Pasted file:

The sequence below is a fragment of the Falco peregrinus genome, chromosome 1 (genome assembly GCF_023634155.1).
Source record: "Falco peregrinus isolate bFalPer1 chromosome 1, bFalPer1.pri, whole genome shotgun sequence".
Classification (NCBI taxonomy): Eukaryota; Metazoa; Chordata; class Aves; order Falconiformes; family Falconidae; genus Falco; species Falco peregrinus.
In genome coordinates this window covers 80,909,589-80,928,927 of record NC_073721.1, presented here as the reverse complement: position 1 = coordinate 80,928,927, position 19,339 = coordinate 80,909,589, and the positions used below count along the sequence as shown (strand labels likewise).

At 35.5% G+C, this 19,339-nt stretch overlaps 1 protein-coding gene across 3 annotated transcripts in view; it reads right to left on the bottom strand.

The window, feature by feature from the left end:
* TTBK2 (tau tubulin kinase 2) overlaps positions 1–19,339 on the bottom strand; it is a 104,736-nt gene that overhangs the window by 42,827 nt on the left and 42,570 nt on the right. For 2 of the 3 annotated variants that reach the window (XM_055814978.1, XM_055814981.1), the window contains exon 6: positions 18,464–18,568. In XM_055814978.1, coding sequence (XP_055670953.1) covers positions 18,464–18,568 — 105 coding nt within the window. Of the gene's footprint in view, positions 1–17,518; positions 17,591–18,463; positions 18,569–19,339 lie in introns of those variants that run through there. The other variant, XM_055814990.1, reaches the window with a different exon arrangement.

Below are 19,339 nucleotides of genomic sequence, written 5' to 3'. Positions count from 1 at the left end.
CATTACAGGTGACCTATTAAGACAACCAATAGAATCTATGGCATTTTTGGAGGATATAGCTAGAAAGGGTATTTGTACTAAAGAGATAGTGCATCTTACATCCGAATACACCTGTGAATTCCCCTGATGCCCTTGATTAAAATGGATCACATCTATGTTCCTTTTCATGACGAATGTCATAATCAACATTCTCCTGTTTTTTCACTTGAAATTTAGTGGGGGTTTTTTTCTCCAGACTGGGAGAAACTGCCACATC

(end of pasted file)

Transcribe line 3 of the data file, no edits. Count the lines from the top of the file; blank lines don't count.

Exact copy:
Classification (NCBI taxonomy): Eukaryota; Metazoa; Chordata; class Aves; order Falconiformes; family Falconidae; genus Falco; species Falco peregrinus.